Tips for Building a Better Soap Box Derby Car—and Racing It
Updated: Feb 24, 2019
Tips for Making the Best Soap Box Derby Car
Soap Box Derby racing has long been a cherished way for families to put their collaborative, creative, and competitive juices to work. And while participants in this downhill racing sport claim to be enjoying the hobby for the fun of it, everyone (especially the parents) would secretly admit…they’re really in it to win.
Because victory is everything these days, here are a number of aspects to consider when making your winning soap box derby car.
After you buy your kit with regulation wheels/bearings, you’ll begin looking for ways to tweak your kit to improve its design. To have a winning car, you have to reduce friction as much as you can. You can do this in a number of ways:
Alignment: Because wheels are standard-issue across the board, make sure you take care of yours. Treat them well and don’t get them banged up. Keep your vehicle’s alignment perfectly straight to reduce the deceleration caused by turning the wheels. They should be able to spin smoothly and freely.
Aerodynamics: Make sure your soap box car is smooth, sleek, and doesn’t have angles that would increase wind resistance. While driving the cart, keep yourself as low inside it as possible.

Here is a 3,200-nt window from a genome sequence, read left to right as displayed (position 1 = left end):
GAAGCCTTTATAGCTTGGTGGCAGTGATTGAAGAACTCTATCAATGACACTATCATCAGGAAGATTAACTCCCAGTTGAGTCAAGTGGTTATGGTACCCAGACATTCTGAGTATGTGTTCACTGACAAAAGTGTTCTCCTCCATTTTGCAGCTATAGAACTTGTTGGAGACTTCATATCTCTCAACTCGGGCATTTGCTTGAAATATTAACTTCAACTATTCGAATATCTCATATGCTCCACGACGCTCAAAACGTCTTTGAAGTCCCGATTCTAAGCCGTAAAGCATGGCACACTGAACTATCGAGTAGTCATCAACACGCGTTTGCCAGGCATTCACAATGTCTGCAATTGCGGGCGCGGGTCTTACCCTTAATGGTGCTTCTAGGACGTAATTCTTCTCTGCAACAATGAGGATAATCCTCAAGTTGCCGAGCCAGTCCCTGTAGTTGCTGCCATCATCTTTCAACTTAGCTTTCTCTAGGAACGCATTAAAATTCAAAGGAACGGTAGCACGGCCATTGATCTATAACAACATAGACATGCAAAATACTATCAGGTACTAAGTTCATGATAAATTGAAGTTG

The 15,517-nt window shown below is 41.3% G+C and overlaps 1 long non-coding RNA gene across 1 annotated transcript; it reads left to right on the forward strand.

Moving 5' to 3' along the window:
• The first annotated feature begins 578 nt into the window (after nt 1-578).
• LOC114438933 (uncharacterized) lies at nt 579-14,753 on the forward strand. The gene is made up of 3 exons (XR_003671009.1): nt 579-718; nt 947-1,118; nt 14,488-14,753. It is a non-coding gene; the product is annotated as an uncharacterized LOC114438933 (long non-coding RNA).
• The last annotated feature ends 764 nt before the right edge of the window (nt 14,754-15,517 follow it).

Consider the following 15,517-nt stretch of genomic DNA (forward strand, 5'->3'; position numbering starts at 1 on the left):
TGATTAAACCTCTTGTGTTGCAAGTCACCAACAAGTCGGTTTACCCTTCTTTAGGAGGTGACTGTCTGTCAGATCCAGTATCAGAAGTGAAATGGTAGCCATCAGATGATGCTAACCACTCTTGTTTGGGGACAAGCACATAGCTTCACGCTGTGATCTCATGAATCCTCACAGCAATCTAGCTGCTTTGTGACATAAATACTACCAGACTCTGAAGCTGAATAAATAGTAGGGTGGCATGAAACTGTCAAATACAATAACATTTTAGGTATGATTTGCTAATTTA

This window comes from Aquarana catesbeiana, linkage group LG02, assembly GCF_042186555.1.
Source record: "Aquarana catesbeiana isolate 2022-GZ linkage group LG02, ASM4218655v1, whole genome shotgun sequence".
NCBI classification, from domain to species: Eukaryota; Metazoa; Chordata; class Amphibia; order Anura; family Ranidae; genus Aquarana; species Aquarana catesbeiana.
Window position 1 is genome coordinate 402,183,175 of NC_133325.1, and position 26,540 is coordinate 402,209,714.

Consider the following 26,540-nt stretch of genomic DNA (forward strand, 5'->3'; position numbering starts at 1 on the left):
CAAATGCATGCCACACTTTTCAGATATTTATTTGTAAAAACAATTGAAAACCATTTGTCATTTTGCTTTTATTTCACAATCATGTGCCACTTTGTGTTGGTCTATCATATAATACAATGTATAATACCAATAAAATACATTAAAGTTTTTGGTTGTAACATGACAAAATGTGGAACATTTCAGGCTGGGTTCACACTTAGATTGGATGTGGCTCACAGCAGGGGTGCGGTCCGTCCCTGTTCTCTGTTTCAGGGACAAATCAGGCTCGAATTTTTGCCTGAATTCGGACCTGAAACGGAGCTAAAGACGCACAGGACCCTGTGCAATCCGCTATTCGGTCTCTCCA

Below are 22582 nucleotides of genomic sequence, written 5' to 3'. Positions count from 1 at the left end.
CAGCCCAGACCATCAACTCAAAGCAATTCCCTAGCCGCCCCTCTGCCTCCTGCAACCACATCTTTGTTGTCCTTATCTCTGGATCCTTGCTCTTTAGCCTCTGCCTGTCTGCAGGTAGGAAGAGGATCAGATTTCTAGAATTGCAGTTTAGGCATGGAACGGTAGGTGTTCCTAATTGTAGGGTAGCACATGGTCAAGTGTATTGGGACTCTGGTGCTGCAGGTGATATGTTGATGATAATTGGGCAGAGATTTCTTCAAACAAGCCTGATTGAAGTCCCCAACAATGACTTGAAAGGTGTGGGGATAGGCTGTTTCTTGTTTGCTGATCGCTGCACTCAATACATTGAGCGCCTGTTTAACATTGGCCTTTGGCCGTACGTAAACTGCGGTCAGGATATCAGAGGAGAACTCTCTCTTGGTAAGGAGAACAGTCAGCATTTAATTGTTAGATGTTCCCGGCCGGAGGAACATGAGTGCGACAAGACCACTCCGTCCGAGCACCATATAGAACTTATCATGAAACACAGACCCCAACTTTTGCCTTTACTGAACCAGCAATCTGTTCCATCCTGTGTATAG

Lubrication: Keep your wheel bearings and axle spindles slick. You’ll need a quality lube that will stay moist throughout the day, as most competitions limit the amount of times you can grease your wheels to once or twice. Racers often use lighter fluid, metal conditioner, or Teflon to clean and lube the bearings.
Braking: While everyone’s obviously focused on going fast, being able to stop is important also. The most effective brake design for a soap box derby car is a lever in the center of the car that the driver pulls, lowering a shoe or other rubber stopper underneath the car. Make sure the brake is centered instead of on the side of the car.
Weight: Numerous formula-based calculations and real-life experiments have been done to determine if a heavier or slower soap box derby car will go faster. Consensus is that adding weight gives the car more momentum (acceleration/top speed) and cuts down on air resistance/drag. However, this also makes the car more dangerous during collisions and make it harder to steer, so consider carefully and experiment with weights well before race day. If you do add extra weight, keep it separated from the driver.